Friday, May 21, 2010

Strawberry Hill forever

At the TLS, Rosemary Hill on Horace Walpole's creation of Strawberry Hill and its gothick aesthetic.

The whole piece is very much worth reading, but I can't decide if I think this argument about punctuation is brilliant or over-ingenious:
Walpole’s love of display was as great as his love of mystery, and the public could apply for tickets to view Strawberry. What they were allowed to see, a daring mixture of styles and an apparent flouting of the principles of taste, was shocking enough to some. In the Preface to the Description, Walpole prepares the reader for Strawberry’s “heterogeneous” combination of “obsolete architecture . . . French porcelaine, and Greek and Roman Sculptures”, describing it as a mixture that “may be denominated, in some words of Pope, ‘A Gothic Vatican of Greece and Rome’”. Here once again, however, Walpole was playing tricks with the poet’s memory. Pope’s line, from the Dunciad, refers to the meretricious library of Bayes, the laureate of dullness. This collection of worthless volumes is not at all mixed; it is, as the lines read in the original: “A Gothic Vatican! of Greece and Rome / Well purg’d”. Walpole’s interference with the text is telling, for, whether it was Pope or Popery, literature or architecture, what he was concerned with was realizing his own ideas. The removal of Pope’s punctuation had a parallel in the collaging of medieval motifs in his house where Walpole used prints of Gothic tombs as models for his chimneypieces. The choir screen from old St Paul’s Cathedral gave his friend John Chute an idea for fitting out the library, and the exhibition includes Walpole’s copy of William Dugdale’s History of St Paul’s of 1658 with the relevant detail carefully snipped out.
But what if it's not so much Walpole playing tricks with Pope's memory as Walpole's memory playing tricks on him? Pope's couplets do occasionally use enjambment to string a thought across a line break, as in the line quoted, but it is a sort of reversion to the mean when Walpole keeps the ringing and conclusive line-segregated phrase and omits the rest: in other words, it seems to me as likely to be an almost philistine opportunism (or a serendipitous misremembering, as the verb collaging suggests) than something over which Walpole himself would be likely to have had conscious awareness or control.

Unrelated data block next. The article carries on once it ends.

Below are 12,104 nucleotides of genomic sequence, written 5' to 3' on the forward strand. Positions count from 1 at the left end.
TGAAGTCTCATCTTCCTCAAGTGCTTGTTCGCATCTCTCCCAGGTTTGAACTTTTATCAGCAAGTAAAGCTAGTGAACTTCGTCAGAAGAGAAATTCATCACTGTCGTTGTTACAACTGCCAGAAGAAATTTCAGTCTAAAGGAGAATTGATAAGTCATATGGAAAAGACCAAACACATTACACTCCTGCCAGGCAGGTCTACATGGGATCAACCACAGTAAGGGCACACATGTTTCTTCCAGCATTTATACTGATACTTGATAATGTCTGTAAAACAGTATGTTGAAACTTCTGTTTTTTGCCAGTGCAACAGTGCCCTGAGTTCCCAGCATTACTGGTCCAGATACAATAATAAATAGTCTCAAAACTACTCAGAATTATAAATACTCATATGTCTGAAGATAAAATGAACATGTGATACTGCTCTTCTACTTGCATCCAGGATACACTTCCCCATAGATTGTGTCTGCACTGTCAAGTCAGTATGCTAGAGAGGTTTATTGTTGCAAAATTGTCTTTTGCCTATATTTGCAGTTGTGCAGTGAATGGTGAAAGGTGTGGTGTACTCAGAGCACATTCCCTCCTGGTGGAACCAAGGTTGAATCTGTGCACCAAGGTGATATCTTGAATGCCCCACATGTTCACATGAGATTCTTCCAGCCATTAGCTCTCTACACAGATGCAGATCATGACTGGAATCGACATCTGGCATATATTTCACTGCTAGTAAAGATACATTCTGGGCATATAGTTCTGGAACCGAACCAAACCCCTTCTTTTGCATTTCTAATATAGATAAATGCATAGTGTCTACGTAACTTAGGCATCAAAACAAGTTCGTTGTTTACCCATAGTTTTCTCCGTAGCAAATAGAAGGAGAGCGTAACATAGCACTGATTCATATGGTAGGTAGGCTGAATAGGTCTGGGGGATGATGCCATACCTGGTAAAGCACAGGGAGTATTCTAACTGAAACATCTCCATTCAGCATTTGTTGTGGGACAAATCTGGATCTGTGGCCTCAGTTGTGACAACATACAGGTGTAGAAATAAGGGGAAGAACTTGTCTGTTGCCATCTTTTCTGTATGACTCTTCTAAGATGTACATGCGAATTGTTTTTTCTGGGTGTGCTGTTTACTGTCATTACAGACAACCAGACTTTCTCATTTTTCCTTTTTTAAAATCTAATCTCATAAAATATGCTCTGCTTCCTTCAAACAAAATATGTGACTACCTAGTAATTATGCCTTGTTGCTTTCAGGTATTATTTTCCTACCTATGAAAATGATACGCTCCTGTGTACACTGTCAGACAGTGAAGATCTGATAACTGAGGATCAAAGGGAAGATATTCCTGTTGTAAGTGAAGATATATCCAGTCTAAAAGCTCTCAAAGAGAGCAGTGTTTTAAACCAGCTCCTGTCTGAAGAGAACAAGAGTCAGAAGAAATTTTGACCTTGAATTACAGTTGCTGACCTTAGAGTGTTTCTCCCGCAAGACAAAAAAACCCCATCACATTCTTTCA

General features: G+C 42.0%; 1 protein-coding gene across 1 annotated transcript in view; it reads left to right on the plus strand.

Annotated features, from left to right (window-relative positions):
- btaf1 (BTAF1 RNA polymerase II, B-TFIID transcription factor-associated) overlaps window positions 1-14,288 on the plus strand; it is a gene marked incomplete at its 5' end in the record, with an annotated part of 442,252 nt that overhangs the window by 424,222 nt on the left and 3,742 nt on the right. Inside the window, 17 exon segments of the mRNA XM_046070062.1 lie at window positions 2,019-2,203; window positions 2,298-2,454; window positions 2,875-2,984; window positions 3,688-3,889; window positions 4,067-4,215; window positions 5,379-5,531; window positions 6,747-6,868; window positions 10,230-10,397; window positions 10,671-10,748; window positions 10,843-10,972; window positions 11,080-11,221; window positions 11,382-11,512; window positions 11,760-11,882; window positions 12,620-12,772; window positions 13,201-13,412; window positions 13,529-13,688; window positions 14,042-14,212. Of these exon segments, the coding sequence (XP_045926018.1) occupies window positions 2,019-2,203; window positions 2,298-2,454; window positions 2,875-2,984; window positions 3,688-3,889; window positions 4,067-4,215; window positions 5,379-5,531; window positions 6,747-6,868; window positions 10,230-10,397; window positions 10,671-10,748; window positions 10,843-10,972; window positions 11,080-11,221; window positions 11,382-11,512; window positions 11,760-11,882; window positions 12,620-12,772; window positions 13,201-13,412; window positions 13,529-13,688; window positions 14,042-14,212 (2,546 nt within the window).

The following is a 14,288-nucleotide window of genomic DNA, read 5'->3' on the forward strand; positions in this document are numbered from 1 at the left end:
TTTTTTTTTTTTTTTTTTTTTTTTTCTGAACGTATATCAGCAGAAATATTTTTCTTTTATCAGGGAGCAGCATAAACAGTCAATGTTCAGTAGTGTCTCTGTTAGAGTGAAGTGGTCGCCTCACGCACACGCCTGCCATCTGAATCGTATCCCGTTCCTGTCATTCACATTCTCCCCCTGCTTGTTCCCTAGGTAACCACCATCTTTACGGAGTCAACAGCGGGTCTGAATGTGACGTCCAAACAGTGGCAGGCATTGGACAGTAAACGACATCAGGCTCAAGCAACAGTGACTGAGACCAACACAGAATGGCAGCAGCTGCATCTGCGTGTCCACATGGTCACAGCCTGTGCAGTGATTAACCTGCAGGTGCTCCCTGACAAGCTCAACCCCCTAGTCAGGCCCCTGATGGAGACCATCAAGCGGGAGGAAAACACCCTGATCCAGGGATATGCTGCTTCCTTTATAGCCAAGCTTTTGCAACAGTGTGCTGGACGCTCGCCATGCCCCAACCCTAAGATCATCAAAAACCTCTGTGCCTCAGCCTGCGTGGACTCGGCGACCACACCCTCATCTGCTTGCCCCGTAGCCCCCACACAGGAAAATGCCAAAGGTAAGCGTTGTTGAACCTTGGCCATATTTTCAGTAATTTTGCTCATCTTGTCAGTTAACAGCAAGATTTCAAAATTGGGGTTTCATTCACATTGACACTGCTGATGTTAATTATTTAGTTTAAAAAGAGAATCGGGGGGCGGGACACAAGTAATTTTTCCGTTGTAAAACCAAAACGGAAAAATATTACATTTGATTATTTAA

A wide prevalence of misquotings is a natural byproduct of a culture in which readers are as likely to have access to versions of poems held in their memories as to the books in which they encounter them; here were some of John Haffenden's thoughts a few years ago on William Empson as a notorious misquoter, in the best tradition of Hazlitt and others.

I realize that I have not dipped into Walpole's correspondence since graduate school - time for another look, perhaps...

Bonus eighteenth-century link: at the Nation, Sam Moyn's devastating take-down of Jonathan Israel's A Revolution of the Mind: Radical Enlightenment and the Intellectual Origins of Modern Democracy.


  1. Seems to me that the Pope line is borderline nonsensical the way Walpole reads it -- except with Strawberry Hill in mind -- so it doesn't seem too likely that he was misremembering it. Even if the line lodged itself in his head in isolation, he would surely have noticed upon writing it down that it couldn't have been what Pope meant.

  2. I agree that it is nonsensical or at least paradoxical as Walpole quotes it - but Pope's verse has that quality of sound almost always dominating sense - it is a nice ringing phrase, isn't it, if you don't look too closely at what it means?!?

  3. I agree it's a lovely line Walpole's way, but it's more Oneirick than ringing I think, it doesn't really feel like the Pope tune to me -- most of his lines either have a caesura or a strong medial stress. Also agree that Walpole's subconscious was involved at some level (it always is, isn't it?), but I suspect the wit was conscious before it was in print.